However, in the 1976 Bowland decision, the California Supreme Court ruled the uncertified practice of midwifery to be an illegal practice of medicine. This decision was, in part, predicated on the erroneous assumption that the phrase "other mental or physician conditions", as contained in the 1913 Medical Practice Act, was specifically intended to prohibit normal childbirth services by non-physicians. It is important to note that this key phrase ("other mental or physical conditions") was originally written into the medical statutes five years (1913) before the first midwifery legislation, a time when traditional midwifery was clearly recognized to be a lawful occupation. During the 41 years between passage of the original 1876 medical practice act and the 1917 midwifery provision, the medical statutes do not even contain the words "childbirth" or "midwife" nor do they define normal childbirth to be an abnormal, risky or pathological condition OR identify it to be the practice of medicine. The 1913 phrase was never intended by its authors to limit or criminalize the traditional practice of midwifery; in fact it did not refer to childbirth at all.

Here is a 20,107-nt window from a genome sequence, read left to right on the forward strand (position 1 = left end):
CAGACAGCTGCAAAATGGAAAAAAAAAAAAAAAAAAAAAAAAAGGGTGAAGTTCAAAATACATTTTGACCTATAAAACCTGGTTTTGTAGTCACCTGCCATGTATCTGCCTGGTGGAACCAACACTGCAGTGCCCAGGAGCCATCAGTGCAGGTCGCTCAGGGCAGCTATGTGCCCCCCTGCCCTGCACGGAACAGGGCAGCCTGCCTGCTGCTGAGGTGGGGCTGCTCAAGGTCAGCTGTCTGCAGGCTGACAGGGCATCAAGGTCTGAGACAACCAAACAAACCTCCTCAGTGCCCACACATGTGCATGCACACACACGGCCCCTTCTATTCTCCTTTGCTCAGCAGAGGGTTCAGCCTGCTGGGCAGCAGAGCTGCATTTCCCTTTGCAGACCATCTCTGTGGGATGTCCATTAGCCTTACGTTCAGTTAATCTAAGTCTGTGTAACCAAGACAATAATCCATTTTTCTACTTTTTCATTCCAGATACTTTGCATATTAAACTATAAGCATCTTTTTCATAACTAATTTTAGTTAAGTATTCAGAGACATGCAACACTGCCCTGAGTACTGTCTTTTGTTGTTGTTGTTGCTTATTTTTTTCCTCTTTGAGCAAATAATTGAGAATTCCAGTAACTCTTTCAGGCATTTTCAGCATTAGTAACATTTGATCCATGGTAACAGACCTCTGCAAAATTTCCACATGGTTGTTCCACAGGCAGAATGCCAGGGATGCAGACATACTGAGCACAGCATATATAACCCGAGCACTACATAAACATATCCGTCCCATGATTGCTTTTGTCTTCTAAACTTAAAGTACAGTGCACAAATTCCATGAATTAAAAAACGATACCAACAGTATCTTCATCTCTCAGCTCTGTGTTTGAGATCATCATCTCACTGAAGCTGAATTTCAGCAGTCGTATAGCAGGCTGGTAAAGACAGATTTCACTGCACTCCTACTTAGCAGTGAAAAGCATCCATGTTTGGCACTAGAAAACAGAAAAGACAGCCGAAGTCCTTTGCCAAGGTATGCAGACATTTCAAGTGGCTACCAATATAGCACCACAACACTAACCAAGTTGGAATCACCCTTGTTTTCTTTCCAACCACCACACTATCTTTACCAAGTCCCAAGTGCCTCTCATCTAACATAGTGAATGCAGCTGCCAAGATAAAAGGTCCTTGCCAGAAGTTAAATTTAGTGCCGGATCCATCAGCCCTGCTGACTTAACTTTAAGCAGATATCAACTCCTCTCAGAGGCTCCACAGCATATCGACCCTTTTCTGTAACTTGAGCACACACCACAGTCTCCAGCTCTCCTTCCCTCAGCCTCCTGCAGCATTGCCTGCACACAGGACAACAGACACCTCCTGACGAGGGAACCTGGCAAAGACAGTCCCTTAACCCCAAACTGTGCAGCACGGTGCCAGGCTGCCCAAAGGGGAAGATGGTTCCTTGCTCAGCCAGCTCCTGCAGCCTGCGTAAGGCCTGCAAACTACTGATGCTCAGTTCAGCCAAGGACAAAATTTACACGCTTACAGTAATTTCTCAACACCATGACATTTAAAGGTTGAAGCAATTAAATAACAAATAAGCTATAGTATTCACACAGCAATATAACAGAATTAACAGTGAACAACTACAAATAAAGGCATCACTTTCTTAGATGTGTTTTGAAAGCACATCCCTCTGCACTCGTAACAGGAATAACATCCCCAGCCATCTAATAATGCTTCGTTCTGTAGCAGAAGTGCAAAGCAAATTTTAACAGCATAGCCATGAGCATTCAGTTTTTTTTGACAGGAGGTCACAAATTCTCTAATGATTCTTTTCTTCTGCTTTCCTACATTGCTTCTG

While direct jurisdiction over midwifery was lacking in California state law, the constitutionality of this unusual ruling was inferred by the Bowland Court via the state's "interest" (as interpreted by Roe v. Wade) in the viable fetus. Under this doctrine, a woman's right of privacy was acknowledged to permit her to be sexually-active and subsequently to prevent pregnancy through the use of contraceptives, to become pregnant if and when she so chooses, or once pregnant to terminate an unwelcome pregnancy up to the point of viability -- approx. 24 months -- all without interference from state or federal governments. However, after the pregnancy reaches the age of viability, the state's "duty" to protect the viable fetus was ruled to supersede any obligation to the civil liberties of the mother, except in instance in which the mother's life was in danger or the fetus was established to be defective.